The Equine and Nemo Farm Animal Hospital (ENFAH) at Cornell University found great success in treating a 10-year-old Morgan gelding for laminitis and equine metabolic syndrome (EMS).

The gelding became lethargic and would not leave his stall July 2016, and his owner Lynn Dibble thought he had a resurgence of a previous case of Lyme’s disease. However, after antibiotics failed to improve his condition, Dibble took him to ENFAH.

The horse’s symptoms included obesity, fat in the neck and backside, unwillingness to move, choppy stride, and an increased pulse.

At the hospital, the medical team sent a blood test to Animal HealthDiagnostic Laboratory’s endocrine lab to confirm an EMS diagnosis. The blood test also revealed that the horse had an insulin-resistance that often causes laminitis to develop, and a radiograph of his hooves confirmed laminitis.

The main concern of the medical team was to alleviate the horse’s pain and develop a treatment plan to manage the laminitis, which can lead to hoof deformities, hoof abscesses, bone infections and other degenerative issues if untreated.

Steve Kraus, head of farrier services at the hospital, and the orthopedic team decided trimmed the horse’s toe and heel and applied heart-bar shoes to correct the abnormal angles and allow the new hoof to grow. Dibble noticed an immediate difference in her horse’s demeanor and says he was more comfortable getting around.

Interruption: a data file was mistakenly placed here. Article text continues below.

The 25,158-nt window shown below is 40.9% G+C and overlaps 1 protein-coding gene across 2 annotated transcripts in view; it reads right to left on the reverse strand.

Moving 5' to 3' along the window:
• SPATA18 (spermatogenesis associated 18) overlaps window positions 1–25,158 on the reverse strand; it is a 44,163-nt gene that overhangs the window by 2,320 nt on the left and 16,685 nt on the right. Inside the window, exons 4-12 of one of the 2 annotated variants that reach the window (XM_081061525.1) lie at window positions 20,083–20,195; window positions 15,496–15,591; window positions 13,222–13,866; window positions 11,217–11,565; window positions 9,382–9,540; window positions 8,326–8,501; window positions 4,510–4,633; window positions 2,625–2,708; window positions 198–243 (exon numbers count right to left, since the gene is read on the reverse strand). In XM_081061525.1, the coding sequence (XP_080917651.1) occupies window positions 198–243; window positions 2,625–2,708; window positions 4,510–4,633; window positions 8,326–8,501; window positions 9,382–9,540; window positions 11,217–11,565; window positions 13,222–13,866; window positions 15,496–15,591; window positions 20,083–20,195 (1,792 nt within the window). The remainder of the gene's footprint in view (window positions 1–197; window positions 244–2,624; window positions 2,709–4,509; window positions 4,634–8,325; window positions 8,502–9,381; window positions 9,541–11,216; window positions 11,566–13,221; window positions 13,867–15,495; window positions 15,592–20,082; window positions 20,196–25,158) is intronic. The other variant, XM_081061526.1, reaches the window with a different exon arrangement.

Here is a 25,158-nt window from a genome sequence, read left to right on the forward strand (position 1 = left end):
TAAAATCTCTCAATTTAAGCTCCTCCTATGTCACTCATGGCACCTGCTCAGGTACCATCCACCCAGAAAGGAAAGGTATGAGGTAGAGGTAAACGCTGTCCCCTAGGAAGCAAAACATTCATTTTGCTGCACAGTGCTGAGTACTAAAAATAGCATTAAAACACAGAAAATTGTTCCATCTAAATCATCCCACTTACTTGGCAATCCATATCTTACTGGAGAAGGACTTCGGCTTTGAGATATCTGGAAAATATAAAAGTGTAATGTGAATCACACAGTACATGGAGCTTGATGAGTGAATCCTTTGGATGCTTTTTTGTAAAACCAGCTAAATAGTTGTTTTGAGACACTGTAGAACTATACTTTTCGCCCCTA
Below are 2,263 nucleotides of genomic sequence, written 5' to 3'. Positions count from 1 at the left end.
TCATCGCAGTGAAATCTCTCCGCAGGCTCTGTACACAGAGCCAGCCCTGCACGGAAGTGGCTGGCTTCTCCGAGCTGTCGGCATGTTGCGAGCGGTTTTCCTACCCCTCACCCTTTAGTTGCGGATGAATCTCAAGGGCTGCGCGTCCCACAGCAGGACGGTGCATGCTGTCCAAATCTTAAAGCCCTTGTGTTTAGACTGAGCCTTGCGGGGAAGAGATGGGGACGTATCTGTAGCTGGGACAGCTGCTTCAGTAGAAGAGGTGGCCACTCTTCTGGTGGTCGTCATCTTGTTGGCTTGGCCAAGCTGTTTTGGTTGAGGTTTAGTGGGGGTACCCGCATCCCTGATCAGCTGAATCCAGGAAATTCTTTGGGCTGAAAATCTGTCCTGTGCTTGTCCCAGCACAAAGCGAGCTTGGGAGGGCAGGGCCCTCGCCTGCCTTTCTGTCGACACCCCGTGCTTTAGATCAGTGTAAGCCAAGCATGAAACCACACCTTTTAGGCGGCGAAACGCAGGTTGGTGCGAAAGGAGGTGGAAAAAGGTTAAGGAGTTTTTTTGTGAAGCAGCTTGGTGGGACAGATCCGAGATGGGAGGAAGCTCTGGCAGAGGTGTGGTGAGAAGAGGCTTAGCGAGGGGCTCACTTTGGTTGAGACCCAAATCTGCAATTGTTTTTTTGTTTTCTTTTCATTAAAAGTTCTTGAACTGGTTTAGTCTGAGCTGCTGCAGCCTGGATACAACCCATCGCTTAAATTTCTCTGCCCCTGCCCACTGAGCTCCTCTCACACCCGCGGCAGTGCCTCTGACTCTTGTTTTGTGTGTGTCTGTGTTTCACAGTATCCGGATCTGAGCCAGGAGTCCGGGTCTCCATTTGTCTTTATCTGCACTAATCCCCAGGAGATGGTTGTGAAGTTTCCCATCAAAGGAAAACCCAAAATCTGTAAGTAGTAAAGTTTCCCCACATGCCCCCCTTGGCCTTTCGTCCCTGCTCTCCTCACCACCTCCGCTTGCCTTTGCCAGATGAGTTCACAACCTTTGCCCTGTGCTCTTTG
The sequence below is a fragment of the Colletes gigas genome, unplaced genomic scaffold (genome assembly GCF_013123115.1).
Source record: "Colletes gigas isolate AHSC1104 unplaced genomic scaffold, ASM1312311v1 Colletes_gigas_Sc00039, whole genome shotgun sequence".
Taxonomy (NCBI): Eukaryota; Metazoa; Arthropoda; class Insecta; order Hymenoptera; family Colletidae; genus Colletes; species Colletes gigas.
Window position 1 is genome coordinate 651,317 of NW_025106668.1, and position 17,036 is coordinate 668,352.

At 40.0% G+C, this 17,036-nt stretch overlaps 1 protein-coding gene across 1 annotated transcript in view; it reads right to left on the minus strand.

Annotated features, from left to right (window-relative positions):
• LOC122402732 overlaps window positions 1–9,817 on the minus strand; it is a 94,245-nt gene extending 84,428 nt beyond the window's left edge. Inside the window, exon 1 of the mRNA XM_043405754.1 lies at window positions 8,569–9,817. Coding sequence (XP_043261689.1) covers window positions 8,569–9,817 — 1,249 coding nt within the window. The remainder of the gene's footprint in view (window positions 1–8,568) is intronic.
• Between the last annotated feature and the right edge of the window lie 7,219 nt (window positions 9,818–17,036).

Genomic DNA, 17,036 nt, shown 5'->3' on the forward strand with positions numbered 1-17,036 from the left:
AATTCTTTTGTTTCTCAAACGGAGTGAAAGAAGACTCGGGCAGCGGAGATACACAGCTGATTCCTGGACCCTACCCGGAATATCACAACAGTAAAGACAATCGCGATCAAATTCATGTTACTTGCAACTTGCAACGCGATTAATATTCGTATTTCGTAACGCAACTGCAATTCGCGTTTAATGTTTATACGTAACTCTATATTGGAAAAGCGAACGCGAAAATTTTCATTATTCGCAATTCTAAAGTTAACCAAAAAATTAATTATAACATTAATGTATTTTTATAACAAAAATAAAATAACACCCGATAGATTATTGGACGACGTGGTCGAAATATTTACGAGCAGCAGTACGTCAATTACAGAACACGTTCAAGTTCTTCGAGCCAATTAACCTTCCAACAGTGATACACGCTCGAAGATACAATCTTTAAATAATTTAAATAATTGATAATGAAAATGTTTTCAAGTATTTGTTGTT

The horse also went on a strict diet regimen to lose weight in order to manage the EMS and laminitis. He went on a diet of plain grass hay equal to 1.5% of his weight along with vitamin and mineral supplements and was exercised three times a day. With this diet, the horse successfully lost 200 pounds.  

Follow up visits showed that the horse’s health had significantly improved, including the angle of rotation of the coffin bone in all his hooves.

Dibble says that her horse is back to his regular self thanks to the team at ENFAH.

“This was a case where teamwork between the clinicians, radiologists and farrier, along with the endocrinology laboratory at Cornell University, made an accurate diagnosis and formulated a long-term treatment and management strategy for very dedicated owners who made it all work,” says Gillian Perkins, medical director of ENFAH.